Bird flu vaccine protects people and pets

Oct 20, 2008

A single vaccine could be used to protect chickens, cats and humans against deadly flu pandemics, according to an article published in the November issue of the Journal of General Virology. The vaccine protects birds and mammals against different flu strains and can even be given to birds while they are still in their eggs, allowing the mass vaccination of wild birds.

The emergence of bird flu has posed a major challenge to scientists designing vaccines as it can infect a number of different animals, including birds, pets and people. Now, researchers in the USA have discovered that a vaccine based on a bird flu virus could be used to protect several species against different influenza viruses.

"The world is experiencing a pandemic of influenza in birds caused by an H5N1 virus. Although it has been restricted to Eurasia and some countries in Africa, there is a risk that this virus may spread worldwide," said Professor Daniel Perez from the University of Maryland, USA. "The H5N1 virus also has an unusual expanded host range: not only birds and humans have been infected but also cats, which are usually resistant to influenza. To prepare for a pandemic, it would be ideal to have a vaccine that could be used in multiple animal species."

The researchers found that the central genes or 'backbone' of the H9N2 virus that infects guinea fowl can protect birds and mice against highly pathogenic strains of influenza. They modified the virus to make it less pathogenic and then used it to vaccinate mice. Three weeks after being vaccinated, the mice were infected with the potentially lethal H1N1 virus – the same virus that caused the 1918 Spanish flu pandemic. All the vaccinated mice survived with no signs of disease. Vaccinated mice also survived infection with the deadly H5N1 bird flu virus, again showing no signs of disease.

"Our results show that the H9N2 backbone vaccine can be used to protect mice against two different, highly pathogenic strains of influenza. We chose genes from H9N2 influenza for the vaccine because the virus can infect many different animals, including chickens, mice and pigs," said Professor Perez. "A very important limitation in the current design of flu vaccines is that they are usually species specific. Our approach involves a universal backbone that can be used in several different species, including humans."

More importantly, this live attenuated virus provided effective protection when it was administered to birds before they had hatched. By vaccinating eggs against influenza, we could protect wild bird species as well as domestic chickens against pandemic flu strains, limiting the spread of disease to humans.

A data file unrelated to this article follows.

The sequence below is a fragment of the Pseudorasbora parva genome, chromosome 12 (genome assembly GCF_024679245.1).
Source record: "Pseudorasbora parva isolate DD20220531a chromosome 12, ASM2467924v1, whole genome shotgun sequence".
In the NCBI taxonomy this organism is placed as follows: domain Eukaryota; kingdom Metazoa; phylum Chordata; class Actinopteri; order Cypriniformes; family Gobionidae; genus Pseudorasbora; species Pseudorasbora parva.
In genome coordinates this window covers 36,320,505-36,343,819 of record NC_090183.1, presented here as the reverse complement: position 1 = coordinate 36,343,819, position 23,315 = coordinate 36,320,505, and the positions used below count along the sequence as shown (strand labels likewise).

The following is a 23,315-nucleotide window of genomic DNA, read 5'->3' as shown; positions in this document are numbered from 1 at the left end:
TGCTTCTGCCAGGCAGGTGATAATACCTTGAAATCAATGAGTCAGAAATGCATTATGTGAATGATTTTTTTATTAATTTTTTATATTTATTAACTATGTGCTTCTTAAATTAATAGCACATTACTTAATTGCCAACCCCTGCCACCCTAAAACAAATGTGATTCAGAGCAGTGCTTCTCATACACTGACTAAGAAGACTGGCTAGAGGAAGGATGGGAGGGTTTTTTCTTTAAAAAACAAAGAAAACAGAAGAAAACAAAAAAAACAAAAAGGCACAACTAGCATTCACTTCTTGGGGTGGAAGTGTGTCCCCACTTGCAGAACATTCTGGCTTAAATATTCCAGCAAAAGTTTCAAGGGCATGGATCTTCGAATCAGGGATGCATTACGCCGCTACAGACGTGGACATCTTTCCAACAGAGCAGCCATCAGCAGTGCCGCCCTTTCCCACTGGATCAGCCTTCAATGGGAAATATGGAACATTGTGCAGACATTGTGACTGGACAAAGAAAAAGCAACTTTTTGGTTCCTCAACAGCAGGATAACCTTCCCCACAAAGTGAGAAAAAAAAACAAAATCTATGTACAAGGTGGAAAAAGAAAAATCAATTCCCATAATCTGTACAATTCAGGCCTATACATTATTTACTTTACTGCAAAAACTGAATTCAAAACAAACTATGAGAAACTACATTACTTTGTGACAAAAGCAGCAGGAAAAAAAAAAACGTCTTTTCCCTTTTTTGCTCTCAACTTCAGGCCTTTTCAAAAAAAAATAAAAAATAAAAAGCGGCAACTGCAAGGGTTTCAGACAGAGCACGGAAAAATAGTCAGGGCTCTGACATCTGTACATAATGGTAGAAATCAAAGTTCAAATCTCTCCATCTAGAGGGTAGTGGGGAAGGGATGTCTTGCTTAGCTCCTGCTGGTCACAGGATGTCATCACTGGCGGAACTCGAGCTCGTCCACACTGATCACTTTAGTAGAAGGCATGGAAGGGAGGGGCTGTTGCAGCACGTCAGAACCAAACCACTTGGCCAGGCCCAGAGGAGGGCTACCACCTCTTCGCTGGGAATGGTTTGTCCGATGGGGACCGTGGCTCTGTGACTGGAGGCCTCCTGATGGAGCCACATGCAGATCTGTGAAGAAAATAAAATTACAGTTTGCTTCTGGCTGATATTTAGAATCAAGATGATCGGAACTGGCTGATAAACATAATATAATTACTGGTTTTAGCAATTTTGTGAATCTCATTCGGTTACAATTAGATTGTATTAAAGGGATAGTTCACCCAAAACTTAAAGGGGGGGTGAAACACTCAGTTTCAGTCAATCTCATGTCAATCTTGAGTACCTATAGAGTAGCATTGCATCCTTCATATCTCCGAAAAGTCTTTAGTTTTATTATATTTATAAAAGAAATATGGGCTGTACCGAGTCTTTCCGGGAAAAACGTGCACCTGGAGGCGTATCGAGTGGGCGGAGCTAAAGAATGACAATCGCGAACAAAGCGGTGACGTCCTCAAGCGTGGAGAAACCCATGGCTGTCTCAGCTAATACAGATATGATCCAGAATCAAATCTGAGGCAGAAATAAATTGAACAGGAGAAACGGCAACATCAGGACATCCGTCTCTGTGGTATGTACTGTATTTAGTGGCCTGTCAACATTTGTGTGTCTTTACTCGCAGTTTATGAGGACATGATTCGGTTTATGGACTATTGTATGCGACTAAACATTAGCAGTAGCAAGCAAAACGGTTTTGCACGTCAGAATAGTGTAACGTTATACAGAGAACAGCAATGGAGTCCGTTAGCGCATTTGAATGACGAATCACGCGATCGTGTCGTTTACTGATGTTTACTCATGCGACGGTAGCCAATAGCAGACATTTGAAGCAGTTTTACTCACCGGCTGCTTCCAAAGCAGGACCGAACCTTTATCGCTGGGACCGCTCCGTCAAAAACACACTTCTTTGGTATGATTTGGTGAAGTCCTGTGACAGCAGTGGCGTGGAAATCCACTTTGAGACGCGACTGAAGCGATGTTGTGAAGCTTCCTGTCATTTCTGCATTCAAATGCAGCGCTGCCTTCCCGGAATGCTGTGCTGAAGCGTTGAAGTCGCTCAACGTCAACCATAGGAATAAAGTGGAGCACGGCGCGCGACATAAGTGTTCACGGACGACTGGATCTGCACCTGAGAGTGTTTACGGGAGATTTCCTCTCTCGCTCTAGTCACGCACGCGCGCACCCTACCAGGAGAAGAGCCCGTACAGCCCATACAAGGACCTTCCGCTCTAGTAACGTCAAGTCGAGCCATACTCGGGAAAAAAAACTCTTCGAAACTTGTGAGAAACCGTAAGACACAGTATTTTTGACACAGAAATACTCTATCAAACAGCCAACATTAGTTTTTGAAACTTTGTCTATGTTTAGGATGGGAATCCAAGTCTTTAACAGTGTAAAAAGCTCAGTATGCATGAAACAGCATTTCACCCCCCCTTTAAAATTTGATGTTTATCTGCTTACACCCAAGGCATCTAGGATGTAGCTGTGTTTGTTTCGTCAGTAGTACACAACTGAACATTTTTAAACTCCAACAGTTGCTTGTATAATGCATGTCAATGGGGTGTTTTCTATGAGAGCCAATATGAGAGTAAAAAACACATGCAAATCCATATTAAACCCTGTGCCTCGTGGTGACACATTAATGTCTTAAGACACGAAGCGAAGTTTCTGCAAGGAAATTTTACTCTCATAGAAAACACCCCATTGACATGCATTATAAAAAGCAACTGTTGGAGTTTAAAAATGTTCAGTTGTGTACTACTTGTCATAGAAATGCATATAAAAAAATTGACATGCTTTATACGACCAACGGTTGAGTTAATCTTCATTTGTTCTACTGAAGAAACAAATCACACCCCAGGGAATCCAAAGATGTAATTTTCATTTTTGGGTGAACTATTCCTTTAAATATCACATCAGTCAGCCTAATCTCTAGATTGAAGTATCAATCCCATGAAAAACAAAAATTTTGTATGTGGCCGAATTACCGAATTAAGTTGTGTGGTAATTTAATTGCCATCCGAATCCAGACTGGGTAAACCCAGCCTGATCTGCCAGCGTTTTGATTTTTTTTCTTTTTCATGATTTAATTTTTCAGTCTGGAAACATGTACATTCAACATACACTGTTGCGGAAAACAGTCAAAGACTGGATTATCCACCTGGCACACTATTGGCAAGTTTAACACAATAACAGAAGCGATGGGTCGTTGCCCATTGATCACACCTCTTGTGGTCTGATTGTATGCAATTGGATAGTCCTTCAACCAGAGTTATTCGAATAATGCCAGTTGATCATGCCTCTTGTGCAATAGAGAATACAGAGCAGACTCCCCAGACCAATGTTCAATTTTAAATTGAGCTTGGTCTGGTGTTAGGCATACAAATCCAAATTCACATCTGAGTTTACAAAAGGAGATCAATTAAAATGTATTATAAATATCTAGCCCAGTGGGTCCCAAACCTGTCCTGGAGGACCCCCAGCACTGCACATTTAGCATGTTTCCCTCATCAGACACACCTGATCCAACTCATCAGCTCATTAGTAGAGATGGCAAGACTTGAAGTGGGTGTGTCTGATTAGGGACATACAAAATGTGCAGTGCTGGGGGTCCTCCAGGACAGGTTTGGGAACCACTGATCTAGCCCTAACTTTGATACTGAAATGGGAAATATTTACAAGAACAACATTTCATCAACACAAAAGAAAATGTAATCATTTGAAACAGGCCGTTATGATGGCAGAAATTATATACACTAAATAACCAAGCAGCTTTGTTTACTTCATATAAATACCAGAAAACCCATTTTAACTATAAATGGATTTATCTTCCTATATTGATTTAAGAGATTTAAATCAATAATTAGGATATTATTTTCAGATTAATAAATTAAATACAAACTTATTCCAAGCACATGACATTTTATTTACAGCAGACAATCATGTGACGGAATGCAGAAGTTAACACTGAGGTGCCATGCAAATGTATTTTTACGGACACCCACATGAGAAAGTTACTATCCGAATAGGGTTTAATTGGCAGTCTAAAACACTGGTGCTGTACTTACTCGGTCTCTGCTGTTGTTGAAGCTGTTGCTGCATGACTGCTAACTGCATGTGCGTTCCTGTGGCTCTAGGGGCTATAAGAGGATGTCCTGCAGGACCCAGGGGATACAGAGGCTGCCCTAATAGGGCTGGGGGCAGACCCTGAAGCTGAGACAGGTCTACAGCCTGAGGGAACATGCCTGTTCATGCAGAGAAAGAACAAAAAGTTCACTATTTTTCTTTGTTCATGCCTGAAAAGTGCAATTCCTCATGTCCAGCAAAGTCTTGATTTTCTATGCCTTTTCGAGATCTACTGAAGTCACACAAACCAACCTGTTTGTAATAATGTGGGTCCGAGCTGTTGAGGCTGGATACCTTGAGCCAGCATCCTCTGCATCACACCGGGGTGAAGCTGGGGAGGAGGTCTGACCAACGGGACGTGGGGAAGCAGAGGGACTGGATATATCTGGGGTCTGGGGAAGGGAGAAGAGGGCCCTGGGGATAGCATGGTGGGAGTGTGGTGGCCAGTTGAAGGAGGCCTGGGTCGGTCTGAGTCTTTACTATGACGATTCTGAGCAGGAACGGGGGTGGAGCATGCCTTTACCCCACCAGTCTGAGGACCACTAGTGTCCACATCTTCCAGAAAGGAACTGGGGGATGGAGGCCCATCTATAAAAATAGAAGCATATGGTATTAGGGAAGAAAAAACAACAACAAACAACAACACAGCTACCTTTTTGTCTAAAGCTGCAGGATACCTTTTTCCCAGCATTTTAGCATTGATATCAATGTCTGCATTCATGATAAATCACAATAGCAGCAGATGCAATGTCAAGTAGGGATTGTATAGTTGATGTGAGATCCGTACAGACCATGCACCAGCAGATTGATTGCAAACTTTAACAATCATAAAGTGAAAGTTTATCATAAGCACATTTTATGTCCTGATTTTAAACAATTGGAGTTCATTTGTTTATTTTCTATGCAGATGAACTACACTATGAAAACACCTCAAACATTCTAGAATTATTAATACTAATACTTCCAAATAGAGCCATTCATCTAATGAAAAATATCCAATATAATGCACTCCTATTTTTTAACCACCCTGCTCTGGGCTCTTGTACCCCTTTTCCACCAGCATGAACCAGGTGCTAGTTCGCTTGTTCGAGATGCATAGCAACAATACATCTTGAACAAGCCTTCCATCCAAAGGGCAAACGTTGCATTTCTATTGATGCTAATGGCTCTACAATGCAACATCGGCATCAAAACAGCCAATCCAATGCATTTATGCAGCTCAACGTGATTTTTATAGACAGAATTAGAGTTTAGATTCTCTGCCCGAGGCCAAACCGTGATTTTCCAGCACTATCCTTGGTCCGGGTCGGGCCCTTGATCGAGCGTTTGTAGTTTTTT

"If an emerging strain of bird flu spreads among a broad range of animal species, we should expect major health, economic and ecological consequences," said Professor Perez. "It is unrealistic to consider preparing different vaccines specifically tailored to different animal species in this situation. An influenza vaccine that could protect different species would save valuable time during a pandemic."

Source: Society for General Microbiology

Explore further: Bees able to spot which flowers offer best rewards before landing

add to favorites email to friend print save as pdf

Related Stories

Image: Chandra's view of the Tycho Supernova remnant

1 hour ago

More than four centuries after Danish astronomer Tycho Brahe first observed the supernova that bears his name, the supernova remnant it created is now a bright source of X-rays. The supersonic expansion of ...

Recommended for you

Brother of Hibiscus is found alive and well on Maui

1 hour ago

Most people are familiar with Hibiscus flowers- they are an iconic symbol of tropical resorts worldwide where they are commonly planted in the landscape. Some, like Hawaii's State Flower- Hibiscus brackenridgei- are en ...

Why do snakes flick their tongues?

3 hours ago

Many people think a snake's forked tongue is creepy. Every so often, the snake waves it around rapidly, then retracts it. Theories explaining the forked tongues of snakes have been around for thousands of ...

Boat noise impacts development and survival of sea hares

3 hours ago

While previous studies have shown that marine noise can affect animal movement and communication, with unknown ecological consequences, scientists from the Universities of Bristol and Exeter and the École Pratique des Hautes ...

User comments : 0